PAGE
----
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Modeling the Impacts of Remediation Decisions on Groundwater Plume Persistence due to Back Diffusion
  • Eunice Yarney,
  • Junqi Huang,
  • Michael Brooks
Eunice Yarney
National Research Council

Corresponding Author:uyarney@gmail.com

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Junqi Huang
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Michael Brooks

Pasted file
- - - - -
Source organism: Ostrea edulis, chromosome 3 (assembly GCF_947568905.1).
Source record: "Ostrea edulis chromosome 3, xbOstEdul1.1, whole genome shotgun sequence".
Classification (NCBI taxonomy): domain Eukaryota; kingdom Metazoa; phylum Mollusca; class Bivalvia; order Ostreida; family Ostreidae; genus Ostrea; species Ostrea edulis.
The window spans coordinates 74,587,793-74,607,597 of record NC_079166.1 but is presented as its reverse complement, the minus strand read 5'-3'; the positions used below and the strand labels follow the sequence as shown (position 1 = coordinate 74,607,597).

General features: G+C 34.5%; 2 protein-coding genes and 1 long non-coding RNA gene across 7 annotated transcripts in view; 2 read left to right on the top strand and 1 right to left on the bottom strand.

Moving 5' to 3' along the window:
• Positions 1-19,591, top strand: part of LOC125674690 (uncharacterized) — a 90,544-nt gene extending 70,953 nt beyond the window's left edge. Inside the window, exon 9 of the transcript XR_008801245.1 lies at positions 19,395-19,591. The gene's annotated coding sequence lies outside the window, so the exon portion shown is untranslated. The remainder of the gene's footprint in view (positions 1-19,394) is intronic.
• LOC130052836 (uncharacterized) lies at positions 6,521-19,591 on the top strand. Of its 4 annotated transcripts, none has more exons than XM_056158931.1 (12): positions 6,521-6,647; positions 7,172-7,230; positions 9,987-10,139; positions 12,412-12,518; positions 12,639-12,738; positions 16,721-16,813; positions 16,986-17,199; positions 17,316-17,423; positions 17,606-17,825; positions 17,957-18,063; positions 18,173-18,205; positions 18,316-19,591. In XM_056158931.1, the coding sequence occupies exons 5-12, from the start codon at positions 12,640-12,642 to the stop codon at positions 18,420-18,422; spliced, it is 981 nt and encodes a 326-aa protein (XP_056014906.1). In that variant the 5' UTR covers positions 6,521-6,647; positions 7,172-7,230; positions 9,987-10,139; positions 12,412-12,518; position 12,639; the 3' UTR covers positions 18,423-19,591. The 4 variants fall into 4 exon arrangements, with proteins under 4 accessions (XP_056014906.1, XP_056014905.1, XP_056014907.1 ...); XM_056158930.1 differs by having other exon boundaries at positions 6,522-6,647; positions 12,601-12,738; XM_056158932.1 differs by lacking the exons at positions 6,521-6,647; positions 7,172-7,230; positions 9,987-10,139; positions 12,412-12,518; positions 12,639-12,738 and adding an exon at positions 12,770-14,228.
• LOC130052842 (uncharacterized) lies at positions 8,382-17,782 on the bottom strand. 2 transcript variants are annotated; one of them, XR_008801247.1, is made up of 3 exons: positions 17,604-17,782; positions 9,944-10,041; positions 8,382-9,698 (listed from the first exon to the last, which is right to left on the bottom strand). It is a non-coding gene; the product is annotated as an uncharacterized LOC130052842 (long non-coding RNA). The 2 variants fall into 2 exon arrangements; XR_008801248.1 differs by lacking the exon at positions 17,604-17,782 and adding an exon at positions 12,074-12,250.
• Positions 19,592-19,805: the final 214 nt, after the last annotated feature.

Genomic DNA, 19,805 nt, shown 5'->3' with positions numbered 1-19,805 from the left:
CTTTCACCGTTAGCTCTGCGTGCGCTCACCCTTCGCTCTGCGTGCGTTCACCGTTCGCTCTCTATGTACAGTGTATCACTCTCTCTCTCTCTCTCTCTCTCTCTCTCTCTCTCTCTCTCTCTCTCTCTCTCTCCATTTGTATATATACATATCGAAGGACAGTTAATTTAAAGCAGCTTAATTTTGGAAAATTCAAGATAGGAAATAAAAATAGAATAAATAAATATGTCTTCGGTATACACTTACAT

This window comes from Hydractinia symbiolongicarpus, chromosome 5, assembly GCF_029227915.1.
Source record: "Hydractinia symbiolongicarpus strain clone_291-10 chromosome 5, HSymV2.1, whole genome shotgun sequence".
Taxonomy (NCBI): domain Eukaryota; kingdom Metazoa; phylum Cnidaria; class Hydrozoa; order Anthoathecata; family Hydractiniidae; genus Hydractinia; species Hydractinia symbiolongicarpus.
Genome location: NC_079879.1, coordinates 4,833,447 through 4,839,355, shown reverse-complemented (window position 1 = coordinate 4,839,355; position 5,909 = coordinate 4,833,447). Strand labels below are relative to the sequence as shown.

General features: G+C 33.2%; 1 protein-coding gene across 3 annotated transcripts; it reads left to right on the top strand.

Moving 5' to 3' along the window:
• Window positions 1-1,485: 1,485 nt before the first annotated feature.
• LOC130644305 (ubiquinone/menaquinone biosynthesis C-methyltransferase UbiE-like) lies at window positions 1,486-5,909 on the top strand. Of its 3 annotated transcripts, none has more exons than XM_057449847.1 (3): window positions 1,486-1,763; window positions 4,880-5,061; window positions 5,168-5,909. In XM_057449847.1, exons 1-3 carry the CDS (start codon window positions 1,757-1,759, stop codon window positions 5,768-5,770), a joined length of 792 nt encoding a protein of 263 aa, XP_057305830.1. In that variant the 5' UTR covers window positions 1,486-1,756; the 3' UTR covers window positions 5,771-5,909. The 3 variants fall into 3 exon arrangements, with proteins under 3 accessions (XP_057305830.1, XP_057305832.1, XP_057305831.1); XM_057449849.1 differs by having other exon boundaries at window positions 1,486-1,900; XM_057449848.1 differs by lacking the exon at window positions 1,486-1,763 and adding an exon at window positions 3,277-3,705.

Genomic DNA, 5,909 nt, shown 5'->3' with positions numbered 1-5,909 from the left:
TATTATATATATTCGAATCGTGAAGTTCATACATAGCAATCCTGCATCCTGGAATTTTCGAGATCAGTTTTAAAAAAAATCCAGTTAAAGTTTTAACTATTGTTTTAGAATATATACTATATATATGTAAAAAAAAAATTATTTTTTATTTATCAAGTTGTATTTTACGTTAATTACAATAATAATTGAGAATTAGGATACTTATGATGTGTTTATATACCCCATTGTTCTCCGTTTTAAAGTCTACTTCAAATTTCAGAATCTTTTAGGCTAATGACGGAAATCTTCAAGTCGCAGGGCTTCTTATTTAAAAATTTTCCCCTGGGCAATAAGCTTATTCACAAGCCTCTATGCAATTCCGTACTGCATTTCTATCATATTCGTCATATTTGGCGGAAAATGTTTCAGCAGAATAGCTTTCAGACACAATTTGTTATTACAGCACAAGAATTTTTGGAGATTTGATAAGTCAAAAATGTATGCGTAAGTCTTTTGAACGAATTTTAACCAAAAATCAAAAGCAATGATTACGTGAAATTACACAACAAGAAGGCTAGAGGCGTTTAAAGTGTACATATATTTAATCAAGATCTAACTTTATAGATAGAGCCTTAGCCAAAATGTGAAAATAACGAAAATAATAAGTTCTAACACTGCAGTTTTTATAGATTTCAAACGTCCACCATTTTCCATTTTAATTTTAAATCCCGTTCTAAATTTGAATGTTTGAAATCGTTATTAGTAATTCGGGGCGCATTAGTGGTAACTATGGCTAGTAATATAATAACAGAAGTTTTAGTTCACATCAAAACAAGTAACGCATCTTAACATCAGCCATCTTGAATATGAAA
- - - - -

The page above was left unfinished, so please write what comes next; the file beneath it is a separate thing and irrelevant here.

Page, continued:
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Subsurface remediation of groundwater and soils contaminated by chlorinated ethenes is a challenge as many sites remain with contaminant concentrations above regulatory limits. One issue that prevents site restoration is back diffusion of contaminants from low permeable layers into transmissive layers, which sustains contaminant plumes. In our research, we develop a two-dimensional analytical model of an aquifer-aquitard system which employs temporally variable boundary conditions to investigate the sensitivity of mass discharge across a downgradient control plane (DGCP) to both the mass discharge behavior from dense nonaqueous phase liquid source zones (i.e., the source-strength function or SSF) and contaminant mass stored in the aquitard. Existing models usually assume constant concentration boundary conditions which are not always representative of actual field conditions, especially when those boundary conditions are meant to represent the SSF. Modeling results are used to explore aquitard source functions, defined as the relationship between mass discharge across the DGCP and mass stored in the upgradient aquitard. We also explore the benefits associated with partial removal of DNAPL mass from the source zone, as well as the impacts of when those efforts occur in the lifetime of the source zone by testing the sensitivity of mass stored in the aquitard and mass discharge across a DGCP to different remediation scenarios. In instances where complete remediation is impractical, it is important for remediation managers (and other stakeholders) to know the options and expected results for partial remediation in the short term. Moreover, results are used to assess the relative importance of addressing contaminant mass in the DNAPL source zone versus the aquitard as the contaminant site ages. Finally, we explore a methodology for estimating contaminant mass in the aquitard with time, as a function of the SSF and mass discharge across a DGCP. This methodology complements site characterization efforts, especially at complex sites where detailed sampling of low permeable layers is a challenge.